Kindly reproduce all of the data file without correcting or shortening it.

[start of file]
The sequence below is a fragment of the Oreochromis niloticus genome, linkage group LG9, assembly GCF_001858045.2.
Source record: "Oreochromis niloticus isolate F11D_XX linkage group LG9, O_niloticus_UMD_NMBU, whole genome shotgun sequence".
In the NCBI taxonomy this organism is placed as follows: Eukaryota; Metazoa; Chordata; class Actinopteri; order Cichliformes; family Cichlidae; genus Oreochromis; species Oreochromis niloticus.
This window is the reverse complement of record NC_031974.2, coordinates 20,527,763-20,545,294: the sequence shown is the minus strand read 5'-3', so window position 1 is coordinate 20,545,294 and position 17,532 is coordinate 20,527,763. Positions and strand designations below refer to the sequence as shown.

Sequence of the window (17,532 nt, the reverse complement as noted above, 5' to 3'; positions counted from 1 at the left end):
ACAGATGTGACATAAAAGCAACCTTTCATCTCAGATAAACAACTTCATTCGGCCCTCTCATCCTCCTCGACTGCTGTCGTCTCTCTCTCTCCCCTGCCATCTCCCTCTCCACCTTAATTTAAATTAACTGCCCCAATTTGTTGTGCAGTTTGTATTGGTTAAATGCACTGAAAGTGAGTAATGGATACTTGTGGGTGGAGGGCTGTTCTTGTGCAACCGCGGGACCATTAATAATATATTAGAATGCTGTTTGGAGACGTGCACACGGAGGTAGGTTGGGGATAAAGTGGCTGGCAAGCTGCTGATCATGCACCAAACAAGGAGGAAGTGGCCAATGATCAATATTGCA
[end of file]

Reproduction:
The sequence below is a fragment of the Oreochromis niloticus genome, linkage group LG9, assembly GCF_001858045.2.
Source record: "Oreochromis niloticus isolate F11D_XX linkage group LG9, O_niloticus_UMD_NMBU, whole genome shotgun sequence".
In the NCBI taxonomy this organism is placed as follows: Eukaryota; Metazoa; Chordata; class Actinopteri; order Cichliformes; family Cichlidae; genus Oreochromis; species Oreochromis niloticus.
This window is the reverse complement of record NC_031974.2, coordinates 20,527,763-20,545,294: the sequence shown is the minus strand read 5'-3', so window position 1 is coordinate 20,545,294 and position 17,532 is coordinate 20,527,763. Positions and strand designations below refer to the sequence as shown.

Sequence of the window (17,532 nt, the reverse complement as noted above, 5' to 3'; positions counted from 1 at the left end):
ACAGATGTGACATAAAAGCAACCTTTCATCTCAGATAAACAACTTCATTCGGCCCTCTCATCCTCCTCGACTGCTGTCGTCTCTCTCTCTCCCCTGCCATCTCCCTCTCCACCTTAATTTAAATTAACTGCCCCAATTTGTTGTGCAGTTTGTATTGGTTAAATGCACTGAAAGTGAGTAATGGATACTTGTGGGTGGAGGGCTGTTCTTGTGCAACCGCGGGACCATTAATAATATATTAGAATGCTGTTTGGAGACGTGCACACGGAGGTAGGTTGGGGATAAAGTGGCTGGCAAGCTGCTGATCATGCACCAAACAAGGAGGAAGTGGCCAATGATCAATATTGCA